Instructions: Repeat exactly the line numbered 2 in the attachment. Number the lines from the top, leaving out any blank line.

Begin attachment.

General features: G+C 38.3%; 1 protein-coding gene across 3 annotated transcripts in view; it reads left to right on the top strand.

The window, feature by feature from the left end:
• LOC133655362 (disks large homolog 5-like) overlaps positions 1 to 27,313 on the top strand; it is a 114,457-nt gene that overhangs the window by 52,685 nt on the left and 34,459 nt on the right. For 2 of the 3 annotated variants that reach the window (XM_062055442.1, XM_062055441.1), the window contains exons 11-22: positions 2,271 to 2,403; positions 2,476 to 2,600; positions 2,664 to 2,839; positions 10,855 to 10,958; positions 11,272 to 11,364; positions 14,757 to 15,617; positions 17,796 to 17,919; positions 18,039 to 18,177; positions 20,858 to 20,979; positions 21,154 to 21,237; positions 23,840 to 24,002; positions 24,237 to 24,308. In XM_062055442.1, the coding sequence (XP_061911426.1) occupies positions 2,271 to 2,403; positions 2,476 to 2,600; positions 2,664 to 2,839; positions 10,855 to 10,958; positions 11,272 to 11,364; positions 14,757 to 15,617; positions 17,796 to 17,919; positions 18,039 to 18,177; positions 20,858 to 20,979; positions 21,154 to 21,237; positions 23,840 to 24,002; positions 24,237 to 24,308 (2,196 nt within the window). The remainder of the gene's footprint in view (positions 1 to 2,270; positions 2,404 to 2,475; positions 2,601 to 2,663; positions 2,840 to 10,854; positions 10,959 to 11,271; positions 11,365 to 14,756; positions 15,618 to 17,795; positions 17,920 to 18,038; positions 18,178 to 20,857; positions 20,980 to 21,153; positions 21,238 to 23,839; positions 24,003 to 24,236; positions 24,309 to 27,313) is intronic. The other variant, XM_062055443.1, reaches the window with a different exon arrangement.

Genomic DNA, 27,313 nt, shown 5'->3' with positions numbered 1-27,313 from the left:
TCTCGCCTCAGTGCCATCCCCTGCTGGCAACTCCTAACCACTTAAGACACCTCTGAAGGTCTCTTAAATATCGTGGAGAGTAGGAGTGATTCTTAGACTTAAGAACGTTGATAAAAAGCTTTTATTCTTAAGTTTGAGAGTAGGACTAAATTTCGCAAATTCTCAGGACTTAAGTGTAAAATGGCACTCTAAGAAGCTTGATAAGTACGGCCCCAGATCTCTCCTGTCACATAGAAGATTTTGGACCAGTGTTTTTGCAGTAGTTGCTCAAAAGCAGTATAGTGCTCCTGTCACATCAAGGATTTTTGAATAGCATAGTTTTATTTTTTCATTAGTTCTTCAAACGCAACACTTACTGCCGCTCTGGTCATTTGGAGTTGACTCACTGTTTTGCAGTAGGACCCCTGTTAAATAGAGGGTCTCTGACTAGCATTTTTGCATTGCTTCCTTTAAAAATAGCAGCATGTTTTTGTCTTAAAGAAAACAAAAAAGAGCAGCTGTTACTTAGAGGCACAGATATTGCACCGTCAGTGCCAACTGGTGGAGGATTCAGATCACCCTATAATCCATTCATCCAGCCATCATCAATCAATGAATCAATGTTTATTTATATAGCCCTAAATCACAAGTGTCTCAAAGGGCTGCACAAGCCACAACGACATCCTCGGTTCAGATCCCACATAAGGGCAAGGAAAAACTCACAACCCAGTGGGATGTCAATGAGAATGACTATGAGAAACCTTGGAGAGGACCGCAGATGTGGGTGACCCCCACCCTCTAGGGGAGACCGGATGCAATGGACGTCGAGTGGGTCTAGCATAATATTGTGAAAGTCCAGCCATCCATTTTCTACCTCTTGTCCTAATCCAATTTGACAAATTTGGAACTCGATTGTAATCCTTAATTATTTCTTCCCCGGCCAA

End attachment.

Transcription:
The window, feature by feature from the left end: